ANGLICARE RENTAL AFFORDABILITY REPORT SHOWS IMPACT OF TURNBULL INACTION

27 Apr 2017

Anglicare’s Rental Affordability Snapshot report released today makes for sobering reading.

ANGLICARE RENTAL AFFORDABILITY REPORT SHOWS IMPACT OF TURNBULL    INACTION

 

Anglicare’s Rental Affordability Snapshot report released today makes for sobering reading.

 

As well as Anglicare joining the ever-growing number of organisations calling for reform of negative gearing and capital gains tax, the report highlights the devastating impact Australia’s housing affordability crisis is having on low income households in the private rental market.

 For a working couple on the minimum wage with two children, nearly 75 percent of private rental dwellings suitable to the family’s needs are unaffordable.

 For a single person on the minimum wage, the crisis is even starker. Less than three percent of appropriate private rental dwellings are affordable.

 Less than one percent of rental dwellings appropriate for a single adult receiving the Disability Support Pension are affordable.

 With less than two weeks to go before the Turnbull Government delivers a Budget expected to include more savage cuts to income support payments, Anglicare’s report should serve as a wake-up call to a government that has its priorities  wrong.

 While the poorest people in the country are facing a rental affordability crisis of unprecedented proportions, we have a government determined to give $50 billion in tax cuts to the big end of town   and give investors a leg up to buy their sixth, tenth or twentieth house while at the same time flagging more cuts to income support payments for people who are struggling to pay the rent.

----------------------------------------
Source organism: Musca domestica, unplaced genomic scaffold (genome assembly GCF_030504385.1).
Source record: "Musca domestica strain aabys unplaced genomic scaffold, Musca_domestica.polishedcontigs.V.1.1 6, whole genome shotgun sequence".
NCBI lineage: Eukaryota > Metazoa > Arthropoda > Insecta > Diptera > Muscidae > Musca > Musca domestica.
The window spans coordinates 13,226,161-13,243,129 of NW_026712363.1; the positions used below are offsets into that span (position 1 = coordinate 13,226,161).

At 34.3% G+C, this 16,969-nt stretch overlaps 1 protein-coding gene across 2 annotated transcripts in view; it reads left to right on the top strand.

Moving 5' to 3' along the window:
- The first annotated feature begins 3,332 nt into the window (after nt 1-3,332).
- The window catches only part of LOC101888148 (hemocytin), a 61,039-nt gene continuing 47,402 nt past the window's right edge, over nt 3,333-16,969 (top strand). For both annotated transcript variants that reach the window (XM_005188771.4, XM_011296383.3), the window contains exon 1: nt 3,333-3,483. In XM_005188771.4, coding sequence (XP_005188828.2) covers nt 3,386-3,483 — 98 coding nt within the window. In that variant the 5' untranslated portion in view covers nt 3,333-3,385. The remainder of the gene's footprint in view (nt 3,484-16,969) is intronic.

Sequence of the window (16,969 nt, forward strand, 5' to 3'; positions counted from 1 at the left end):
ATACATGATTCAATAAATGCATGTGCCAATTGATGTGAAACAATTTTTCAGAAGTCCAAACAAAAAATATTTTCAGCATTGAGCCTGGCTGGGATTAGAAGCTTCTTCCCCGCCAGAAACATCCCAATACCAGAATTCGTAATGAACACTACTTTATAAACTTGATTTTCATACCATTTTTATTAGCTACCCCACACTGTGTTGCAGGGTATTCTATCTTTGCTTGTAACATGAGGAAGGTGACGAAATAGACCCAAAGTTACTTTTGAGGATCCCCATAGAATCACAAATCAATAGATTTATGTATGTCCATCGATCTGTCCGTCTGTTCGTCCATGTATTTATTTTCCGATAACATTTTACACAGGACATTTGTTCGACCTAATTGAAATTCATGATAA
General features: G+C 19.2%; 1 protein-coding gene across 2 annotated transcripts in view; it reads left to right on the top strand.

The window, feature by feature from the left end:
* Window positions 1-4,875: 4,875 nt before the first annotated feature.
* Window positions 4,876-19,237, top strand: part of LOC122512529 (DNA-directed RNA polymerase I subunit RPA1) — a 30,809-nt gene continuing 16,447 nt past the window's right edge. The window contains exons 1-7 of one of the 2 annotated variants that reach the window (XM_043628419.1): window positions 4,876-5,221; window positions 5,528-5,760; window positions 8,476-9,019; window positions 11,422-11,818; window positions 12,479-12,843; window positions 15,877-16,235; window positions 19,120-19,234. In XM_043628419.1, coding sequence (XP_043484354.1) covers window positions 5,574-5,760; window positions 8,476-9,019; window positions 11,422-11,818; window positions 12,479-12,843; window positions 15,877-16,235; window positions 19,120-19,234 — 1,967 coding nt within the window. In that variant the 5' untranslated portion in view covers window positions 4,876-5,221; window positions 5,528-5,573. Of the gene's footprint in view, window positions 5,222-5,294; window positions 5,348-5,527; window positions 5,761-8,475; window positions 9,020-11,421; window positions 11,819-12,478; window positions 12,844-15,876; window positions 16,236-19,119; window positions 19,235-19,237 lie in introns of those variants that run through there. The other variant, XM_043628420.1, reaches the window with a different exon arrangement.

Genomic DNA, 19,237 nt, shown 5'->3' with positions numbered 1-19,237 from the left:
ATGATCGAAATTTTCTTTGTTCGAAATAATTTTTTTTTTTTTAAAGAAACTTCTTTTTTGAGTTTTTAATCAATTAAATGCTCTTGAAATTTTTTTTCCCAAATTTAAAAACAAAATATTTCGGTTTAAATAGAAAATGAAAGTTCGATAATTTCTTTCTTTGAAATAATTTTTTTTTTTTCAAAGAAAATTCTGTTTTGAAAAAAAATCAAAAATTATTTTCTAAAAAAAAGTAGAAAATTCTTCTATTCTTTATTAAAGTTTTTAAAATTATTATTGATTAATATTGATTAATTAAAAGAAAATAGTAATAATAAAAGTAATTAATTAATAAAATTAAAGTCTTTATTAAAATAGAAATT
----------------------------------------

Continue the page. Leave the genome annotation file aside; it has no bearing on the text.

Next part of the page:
The latest tranche of Labor’s housing affordability policy was announced last week. Labor will:

  • Reform negative gearing and capital gains tax concessions to level the playing field for first home buyers;
  • Increase funding to provide short and medium term accommodation for women and their

    children escaping family and domestic  violence;

  • Establish a bond aggregator to help finance affordable rental   housing;
  • Get better results from the National Affordable Housing Agreement from improved accountability, planning reform, inclusionary zoning for affordable housing and accelerated release of state government owned   land for affordable  housing;
  • Increase charges and penalties for foreign  buyers;
  • Limit direct borrowing by self-managed superannuation funds;
  • Re-establish the National Housing Supply Council and appoint a dedicated Housing Minister, and
  • Facilitate a COAG process for the introduction of uniform vacant property taxes.

 

The biggest barrier to action on housing affordability is the dysfunctional and divided Turnbull government.

 

THURSDAY, 27 APRIL 2017